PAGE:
Advancing Collaboration



Advancing Collaboration with the Good+Foundation

About the Organization

Good+Foundation is a leading national nonprofit that works to dismantle multi-generational poverty by pairing tangible goods with innovative services for low-income fathers, mothers and caregivers, creating an upward trajectory for the whole family.


Featured Guest
Katherine Snider
Executive Director


Approach to Collaboration

Collaboration has always been key to everything that we do because we operate as a foundation that offers in-kind grants. We’re constantly collaborating. In 2008, we re-examined the impact we could make with program partners by taking a close look at demographics. We realized incentives could be powerful; CUCS Single Stop in East Harlem was facing difficulties reaching single moms and undocumented parents. We began by testing the incentive model with diaper donations – if these moms came in for a single stop screening, they would get a pack of diapers. Within six months, we saw a 300% increase in enrollment within those two groups. Single Stop then came to us because they were having a hard time following up with these families, as they’re often transient and don’t enroll in WIC or EBT. We decided to start over – if the moms came in for a screening, they would get a pack of diapers. If they came back to demonstrate enrollment, they would get a case of diapers. Through this, we saw these clients receive over $1,500 in annualized benefits. In this scenario, we recognized Single Stop as a great social service program. They were screening families within 15 minutes, and we knew our donation could be an incentive or encouragement for parents to take the next steps. 

Application of the 9 Considerations for Collaboration

Build Trust

Transparency has always been part of our ethos. In 2008, we were poised for growth and had a big partnership with Target Corporation. We decided to scale up nationally but wanted to be cautious about growth and metrics to ensure operations were well-grounded before taking it to scale. We want to ensure we’re transparent and fiscally sound so our donors can trust us. We’re extremely proud of our Better Business Bureau Accreditation and we make sure all of our financials since 2001 are up on our website. The accreditation process has been a fantastic tool for management, which we use as a part of our onboarding process. It’s helpful for people who are making the transition from another sector into the nonprofit world and serves as a great guiding principle.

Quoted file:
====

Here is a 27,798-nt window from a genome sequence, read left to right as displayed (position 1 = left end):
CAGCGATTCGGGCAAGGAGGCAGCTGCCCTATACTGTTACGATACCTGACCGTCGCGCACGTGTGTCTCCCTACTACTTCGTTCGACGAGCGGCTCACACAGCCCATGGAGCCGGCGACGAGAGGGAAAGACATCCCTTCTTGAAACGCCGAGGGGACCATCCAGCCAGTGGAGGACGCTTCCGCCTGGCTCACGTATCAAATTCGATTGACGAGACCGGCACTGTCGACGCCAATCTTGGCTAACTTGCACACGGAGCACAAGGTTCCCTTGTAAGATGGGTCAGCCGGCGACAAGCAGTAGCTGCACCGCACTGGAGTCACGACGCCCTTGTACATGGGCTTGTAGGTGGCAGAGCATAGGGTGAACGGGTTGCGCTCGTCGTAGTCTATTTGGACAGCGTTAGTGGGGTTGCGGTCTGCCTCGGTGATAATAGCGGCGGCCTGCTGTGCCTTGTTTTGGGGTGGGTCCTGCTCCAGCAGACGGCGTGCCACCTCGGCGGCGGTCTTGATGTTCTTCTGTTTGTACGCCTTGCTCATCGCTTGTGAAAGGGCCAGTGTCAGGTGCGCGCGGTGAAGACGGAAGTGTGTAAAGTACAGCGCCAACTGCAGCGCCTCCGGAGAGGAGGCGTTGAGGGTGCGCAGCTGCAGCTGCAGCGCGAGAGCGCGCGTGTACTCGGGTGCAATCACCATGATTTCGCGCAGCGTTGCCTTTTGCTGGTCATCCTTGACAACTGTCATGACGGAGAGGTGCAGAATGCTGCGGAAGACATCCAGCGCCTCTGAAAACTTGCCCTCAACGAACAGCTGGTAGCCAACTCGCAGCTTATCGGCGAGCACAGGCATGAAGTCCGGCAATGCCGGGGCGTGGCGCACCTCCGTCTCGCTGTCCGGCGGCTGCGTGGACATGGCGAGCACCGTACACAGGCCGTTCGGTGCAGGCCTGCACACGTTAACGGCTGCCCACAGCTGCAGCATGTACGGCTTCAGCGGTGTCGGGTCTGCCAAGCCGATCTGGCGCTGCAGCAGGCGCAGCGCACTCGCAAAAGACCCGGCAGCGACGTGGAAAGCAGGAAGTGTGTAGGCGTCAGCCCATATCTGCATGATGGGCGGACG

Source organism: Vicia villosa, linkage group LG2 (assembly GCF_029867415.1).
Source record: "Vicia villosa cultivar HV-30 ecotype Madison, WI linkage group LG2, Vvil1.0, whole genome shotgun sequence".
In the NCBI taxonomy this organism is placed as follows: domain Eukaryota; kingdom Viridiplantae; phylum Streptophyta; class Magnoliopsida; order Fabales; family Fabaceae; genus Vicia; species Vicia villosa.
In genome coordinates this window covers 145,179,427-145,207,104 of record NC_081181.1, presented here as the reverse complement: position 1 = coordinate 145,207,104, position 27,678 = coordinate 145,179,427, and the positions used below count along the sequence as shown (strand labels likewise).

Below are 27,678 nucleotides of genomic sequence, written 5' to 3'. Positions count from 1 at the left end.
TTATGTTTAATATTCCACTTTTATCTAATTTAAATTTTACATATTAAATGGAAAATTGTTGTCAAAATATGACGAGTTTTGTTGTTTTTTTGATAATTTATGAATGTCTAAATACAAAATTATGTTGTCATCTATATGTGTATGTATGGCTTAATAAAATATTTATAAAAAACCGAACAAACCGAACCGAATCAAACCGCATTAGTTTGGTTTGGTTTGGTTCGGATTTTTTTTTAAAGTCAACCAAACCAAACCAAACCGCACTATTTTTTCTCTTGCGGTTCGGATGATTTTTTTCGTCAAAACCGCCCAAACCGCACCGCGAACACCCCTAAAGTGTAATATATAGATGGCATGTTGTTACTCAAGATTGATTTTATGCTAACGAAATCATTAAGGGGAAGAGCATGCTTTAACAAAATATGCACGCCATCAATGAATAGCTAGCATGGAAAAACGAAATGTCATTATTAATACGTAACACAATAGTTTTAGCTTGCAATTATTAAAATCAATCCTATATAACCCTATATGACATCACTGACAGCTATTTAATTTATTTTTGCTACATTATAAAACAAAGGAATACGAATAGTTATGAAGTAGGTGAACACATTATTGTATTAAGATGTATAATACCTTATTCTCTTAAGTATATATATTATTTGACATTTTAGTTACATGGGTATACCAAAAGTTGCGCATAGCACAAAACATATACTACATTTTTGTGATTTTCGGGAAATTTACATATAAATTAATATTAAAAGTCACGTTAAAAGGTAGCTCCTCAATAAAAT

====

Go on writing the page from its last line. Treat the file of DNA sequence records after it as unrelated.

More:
Have a Vision

In 2008, as the organization was maturing from infancy into its teen years, we were focused on scaling up nationally, opened a Los Angeles office, and partnered with LA Diaper Drive. We built trust and ended up doing a nonprofit merger with them. A few years later, we wanted to focus on expanding our fatherhood work. Most of our programs like Nurse Family Partnership predominantly focused on the traditional mother and child dyad, but our portfolio lacked programs that spoke to engaging dads. We began collaborating with academics to examine everything from the social and emotional development impact of a father’s absence on children, to how father engagement can provide social and economic mobility. After about six months, we collaborated with the Aspen Institute and created The Father Factor, a convening to talk about father engagement. We brought together brilliant thought leaders, innovators, funders, and practitioners to take a look at this issue, and everyone was turning to us for the next steps. This moment became a defining one – we had to ensure we weren’t drifting from our mission. As a small team, we developed a plan and vision around father engagement that fit neatly into the work we were already doing. We couldn’t solely use our own resources, but we were able to make something happen through our collaborations and by pulling resources together. We’re now working on a toolkit to provide proactive examples throughout the country on ways that child support can be reformed to better engage dads and support children. 

Seek to Assure the Success of Your Collaborators